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Saturday, December 31, 2011

Santa,an Elf, and a Well Hung Reindeer

An Elf, Santa, and a Well Hung Reindeer

Sorry about the title but I just couldn’t help myself. Christmas in Antarctica, like anywhere else, means something different for everyone. For most here in Antarctica, I believe, (having not interviewed anyone else before posting  blog, this could be a load of rubbish) is a combination of having a good party with good friends and a touch of sadness being away from home and family. To cope with the missing of family,people, that being me, do things that would not usually surface back home (like playing Santa). I played Santa last year at Casey and again this year at Davis. Not having children of my own, and actually not remembering ever visiting one as a child, I have no idea how the role playing of Santa should go (especially with a bunch of adults with various sensitivities and political correctness). So, just being oneself is the way to go(suffer the roth of the  politically correctness police later). Not being politically correct myself, I normally wouldn’t care about a well hung reindeer posing with Santa and present recipients, but I must admit at the time I thought these pictures may want to be emailed back home to the kids and other family members. The reindeer did behave for most of the photos, especially those where young eyes maybe viewing the picture back home. . . ! Hoping everyone back home had a great christmas, or whatever you want to call getting together with friends and family at this time of year.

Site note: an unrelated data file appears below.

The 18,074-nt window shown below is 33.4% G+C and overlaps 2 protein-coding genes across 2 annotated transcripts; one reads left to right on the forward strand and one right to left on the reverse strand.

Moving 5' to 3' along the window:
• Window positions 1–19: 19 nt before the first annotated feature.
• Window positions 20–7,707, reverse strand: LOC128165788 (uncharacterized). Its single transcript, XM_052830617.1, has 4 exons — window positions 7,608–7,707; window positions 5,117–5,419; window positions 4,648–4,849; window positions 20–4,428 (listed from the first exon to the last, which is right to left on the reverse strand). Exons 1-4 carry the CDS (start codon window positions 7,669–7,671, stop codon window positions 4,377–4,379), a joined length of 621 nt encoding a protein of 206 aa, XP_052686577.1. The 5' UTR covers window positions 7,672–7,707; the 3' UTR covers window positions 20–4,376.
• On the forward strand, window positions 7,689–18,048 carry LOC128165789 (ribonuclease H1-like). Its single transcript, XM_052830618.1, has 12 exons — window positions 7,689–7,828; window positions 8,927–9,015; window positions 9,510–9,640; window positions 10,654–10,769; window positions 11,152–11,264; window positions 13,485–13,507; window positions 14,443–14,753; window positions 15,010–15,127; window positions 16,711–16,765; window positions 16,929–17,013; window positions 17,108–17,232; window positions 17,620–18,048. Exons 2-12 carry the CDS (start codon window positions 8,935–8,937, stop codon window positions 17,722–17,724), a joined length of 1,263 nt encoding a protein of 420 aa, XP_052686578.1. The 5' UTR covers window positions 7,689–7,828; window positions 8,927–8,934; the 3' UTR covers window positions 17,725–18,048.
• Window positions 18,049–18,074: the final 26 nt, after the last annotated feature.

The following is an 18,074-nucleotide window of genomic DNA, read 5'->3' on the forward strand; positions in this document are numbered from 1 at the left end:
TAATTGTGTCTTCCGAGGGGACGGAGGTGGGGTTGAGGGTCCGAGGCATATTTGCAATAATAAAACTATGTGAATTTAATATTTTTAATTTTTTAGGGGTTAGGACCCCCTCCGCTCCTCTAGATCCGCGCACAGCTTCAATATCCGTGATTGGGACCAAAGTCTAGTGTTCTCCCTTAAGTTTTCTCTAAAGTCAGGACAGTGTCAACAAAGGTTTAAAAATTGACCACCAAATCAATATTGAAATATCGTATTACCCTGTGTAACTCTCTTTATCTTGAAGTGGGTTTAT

Sorry for those of you that thought Santa actually lived in the Northern Hemisphere, nope. That's the tourist version.
From Antarctica,  a Fat bloke in a red suit, an Elf, and a well hung reindeer on loan from the Northern Hemisphere.

Tuesday, December 27, 2011

Creation of Man's Divine Boat Shed - Antarctica

All the trades at Davis Station who just happen to turn
up for the boat shed party.
Photograph by David (Horse) Barringhaus

Look, it's no Sistine Chapel all right, but it's one hell of a boat shed.

This boat shed located at Davis Station is typical of the type of construction that we employ in the Australian Antarctic. Consisting of 4, 10 foot, and 2, 40 foot shipping containers it's what every boy wants at home for his tinnie. Tinnie for all you none Aussie types is what we call any metal boat. Be it aluminium or steel. Usually trailable, but pretty much any boat that is made of some kind of metal, like the Queen Mary or Britannia. Anyway, that's enough of the Aussie slang lesson.

This shed has a overhead monorail crane as well. Precast concrete slabs add to the charm of this shed. It will house our IRB's (inflatable rubber boats) and their associated motors and survival equipment.